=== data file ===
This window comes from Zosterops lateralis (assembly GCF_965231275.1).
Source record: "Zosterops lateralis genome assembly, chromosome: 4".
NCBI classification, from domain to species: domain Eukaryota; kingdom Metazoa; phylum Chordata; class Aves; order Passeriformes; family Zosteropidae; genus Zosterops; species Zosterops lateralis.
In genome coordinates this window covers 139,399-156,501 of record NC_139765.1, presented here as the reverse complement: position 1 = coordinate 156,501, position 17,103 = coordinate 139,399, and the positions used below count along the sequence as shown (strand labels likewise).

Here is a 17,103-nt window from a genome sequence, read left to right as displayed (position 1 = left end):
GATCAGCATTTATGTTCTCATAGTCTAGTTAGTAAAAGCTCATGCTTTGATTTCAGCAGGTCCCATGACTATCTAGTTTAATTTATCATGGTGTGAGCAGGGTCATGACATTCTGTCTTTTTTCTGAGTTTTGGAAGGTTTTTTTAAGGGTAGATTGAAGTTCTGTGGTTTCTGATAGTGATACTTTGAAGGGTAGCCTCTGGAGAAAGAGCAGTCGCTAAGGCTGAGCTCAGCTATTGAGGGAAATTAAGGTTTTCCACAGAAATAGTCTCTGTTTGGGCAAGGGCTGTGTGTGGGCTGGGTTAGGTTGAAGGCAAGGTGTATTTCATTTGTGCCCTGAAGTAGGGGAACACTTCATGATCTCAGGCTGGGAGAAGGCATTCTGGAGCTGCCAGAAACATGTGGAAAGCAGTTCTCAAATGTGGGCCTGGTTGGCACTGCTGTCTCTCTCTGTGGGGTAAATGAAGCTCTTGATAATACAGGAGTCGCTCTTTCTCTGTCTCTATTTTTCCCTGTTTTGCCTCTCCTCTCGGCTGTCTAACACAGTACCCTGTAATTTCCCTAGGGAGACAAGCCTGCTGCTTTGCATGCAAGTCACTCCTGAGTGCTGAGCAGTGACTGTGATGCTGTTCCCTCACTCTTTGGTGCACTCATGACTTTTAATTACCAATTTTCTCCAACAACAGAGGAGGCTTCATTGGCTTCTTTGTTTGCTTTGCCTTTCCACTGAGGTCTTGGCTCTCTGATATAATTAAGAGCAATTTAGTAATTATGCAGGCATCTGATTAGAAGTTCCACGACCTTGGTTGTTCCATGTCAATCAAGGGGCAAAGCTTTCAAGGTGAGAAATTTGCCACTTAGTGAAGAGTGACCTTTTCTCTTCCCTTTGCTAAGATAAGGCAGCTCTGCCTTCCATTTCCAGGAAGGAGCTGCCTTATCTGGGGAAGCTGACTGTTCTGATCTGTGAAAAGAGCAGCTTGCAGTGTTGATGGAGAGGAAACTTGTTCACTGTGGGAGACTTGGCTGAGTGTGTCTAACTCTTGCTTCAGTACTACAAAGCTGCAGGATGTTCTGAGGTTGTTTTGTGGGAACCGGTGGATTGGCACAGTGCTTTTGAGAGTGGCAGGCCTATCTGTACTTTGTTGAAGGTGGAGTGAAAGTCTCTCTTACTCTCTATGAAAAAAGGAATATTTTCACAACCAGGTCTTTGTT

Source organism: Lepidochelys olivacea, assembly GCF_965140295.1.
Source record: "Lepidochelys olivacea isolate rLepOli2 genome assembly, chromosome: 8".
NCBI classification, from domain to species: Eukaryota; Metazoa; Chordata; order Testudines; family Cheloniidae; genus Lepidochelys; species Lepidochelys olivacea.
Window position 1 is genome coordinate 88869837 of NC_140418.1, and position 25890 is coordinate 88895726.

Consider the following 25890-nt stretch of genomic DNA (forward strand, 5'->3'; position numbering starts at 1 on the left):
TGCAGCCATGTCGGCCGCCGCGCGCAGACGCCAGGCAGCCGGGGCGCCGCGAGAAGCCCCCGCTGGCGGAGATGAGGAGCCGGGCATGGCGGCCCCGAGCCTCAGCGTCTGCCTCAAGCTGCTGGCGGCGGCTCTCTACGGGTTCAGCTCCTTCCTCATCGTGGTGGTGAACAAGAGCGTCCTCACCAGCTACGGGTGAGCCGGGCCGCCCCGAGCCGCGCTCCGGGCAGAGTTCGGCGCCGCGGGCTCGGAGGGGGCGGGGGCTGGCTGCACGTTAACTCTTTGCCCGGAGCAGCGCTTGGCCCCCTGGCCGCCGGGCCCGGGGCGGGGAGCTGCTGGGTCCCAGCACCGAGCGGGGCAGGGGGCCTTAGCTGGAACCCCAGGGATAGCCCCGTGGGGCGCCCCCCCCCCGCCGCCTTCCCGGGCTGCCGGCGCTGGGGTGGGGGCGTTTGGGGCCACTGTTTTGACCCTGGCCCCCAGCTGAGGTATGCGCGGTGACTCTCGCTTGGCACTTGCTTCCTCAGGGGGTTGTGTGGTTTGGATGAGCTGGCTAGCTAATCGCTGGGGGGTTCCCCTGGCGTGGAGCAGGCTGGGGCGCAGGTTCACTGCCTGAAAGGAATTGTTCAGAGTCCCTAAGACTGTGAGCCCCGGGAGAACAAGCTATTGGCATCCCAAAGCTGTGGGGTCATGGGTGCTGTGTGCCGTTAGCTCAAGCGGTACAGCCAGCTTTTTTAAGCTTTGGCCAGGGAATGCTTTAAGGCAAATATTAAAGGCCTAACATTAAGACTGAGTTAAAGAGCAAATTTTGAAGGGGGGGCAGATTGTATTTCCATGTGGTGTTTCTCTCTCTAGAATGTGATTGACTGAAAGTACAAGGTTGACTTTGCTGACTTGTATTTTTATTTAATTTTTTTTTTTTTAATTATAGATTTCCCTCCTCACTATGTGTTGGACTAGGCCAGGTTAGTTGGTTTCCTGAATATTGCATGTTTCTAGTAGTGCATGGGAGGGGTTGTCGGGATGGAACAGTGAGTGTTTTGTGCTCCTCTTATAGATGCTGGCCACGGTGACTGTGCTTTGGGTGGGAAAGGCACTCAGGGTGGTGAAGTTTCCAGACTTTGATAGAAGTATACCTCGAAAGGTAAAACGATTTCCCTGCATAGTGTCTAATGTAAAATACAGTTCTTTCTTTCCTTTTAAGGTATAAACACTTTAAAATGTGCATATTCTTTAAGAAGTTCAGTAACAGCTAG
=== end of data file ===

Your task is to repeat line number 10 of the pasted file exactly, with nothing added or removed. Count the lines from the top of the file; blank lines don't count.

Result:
Window position 1 is genome coordinate 88869837 of NC_140418.1, and position 25890 is coordinate 88895726.